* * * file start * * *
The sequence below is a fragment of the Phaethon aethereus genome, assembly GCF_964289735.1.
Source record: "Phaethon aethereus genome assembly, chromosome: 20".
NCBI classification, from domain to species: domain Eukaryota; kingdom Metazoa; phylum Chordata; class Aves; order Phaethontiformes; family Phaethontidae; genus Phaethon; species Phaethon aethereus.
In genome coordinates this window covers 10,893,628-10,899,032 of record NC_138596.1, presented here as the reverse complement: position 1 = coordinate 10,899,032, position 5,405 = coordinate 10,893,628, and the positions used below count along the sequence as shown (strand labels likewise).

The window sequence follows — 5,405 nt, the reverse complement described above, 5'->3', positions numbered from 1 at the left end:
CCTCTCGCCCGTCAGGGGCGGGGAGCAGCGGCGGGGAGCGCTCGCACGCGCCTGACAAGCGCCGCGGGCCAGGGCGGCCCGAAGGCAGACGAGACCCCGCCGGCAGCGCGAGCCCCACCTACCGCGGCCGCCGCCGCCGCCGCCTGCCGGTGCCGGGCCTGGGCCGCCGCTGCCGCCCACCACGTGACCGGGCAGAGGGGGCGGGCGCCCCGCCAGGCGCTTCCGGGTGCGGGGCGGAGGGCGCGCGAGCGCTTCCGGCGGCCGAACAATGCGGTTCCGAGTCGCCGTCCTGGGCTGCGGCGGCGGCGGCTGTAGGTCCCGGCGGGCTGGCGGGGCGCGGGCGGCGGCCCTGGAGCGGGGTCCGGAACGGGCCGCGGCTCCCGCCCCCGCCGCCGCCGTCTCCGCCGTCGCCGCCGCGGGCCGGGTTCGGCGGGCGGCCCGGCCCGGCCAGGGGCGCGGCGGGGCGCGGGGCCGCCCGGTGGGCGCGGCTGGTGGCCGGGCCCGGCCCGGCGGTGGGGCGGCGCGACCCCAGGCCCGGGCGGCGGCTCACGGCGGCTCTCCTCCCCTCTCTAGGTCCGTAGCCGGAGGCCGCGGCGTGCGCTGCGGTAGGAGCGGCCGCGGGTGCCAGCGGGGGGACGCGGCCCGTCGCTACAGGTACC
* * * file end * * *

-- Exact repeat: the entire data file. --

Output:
The sequence below is a fragment of the Phaethon aethereus genome, assembly GCF_964289735.1.
Source record: "Phaethon aethereus genome assembly, chromosome: 20".
NCBI classification, from domain to species: domain Eukaryota; kingdom Metazoa; phylum Chordata; class Aves; order Phaethontiformes; family Phaethontidae; genus Phaethon; species Phaethon aethereus.
In genome coordinates this window covers 10,893,628-10,899,032 of record NC_138596.1, presented here as the reverse complement: position 1 = coordinate 10,899,032, position 5,405 = coordinate 10,893,628, and the positions used below count along the sequence as shown (strand labels likewise).

The window sequence follows — 5,405 nt, the reverse complement described above, 5'->3', positions numbered from 1 at the left end:
CCTCTCGCCCGTCAGGGGCGGGGAGCAGCGGCGGGGAGCGCTCGCACGCGCCTGACAAGCGCCGCGGGCCAGGGCGGCCCGAAGGCAGACGAGACCCCGCCGGCAGCGCGAGCCCCACCTACCGCGGCCGCCGCCGCCGCCGCCTGCCGGTGCCGGGCCTGGGCCGCCGCTGCCGCCCACCACGTGACCGGGCAGAGGGGGCGGGCGCCCCGCCAGGCGCTTCCGGGTGCGGGGCGGAGGGCGCGCGAGCGCTTCCGGCGGCCGAACAATGCGGTTCCGAGTCGCCGTCCTGGGCTGCGGCGGCGGCGGCTGTAGGTCCCGGCGGGCTGGCGGGGCGCGGGCGGCGGCCCTGGAGCGGGGTCCGGAACGGGCCGCGGCTCCCGCCCCCGCCGCCGCCGTCTCCGCCGTCGCCGCCGCGGGCCGGGTTCGGCGGGCGGCCCGGCCCGGCCAGGGGCGCGGCGGGGCGCGGGGCCGCCCGGTGGGCGCGGCTGGTGGCCGGGCCCGGCCCGGCGGTGGGGCGGCGCGACCCCAGGCCCGGGCGGCGGCTCACGGCGGCTCTCCTCCCCTCTCTAGGTCCGTAGCCGGAGGCCGCGGCGTGCGCTGCGGTAGGAGCGGCCGCGGGTGCCAGCGGGGGGACGCGGCCCGTCGCTACAGGTACC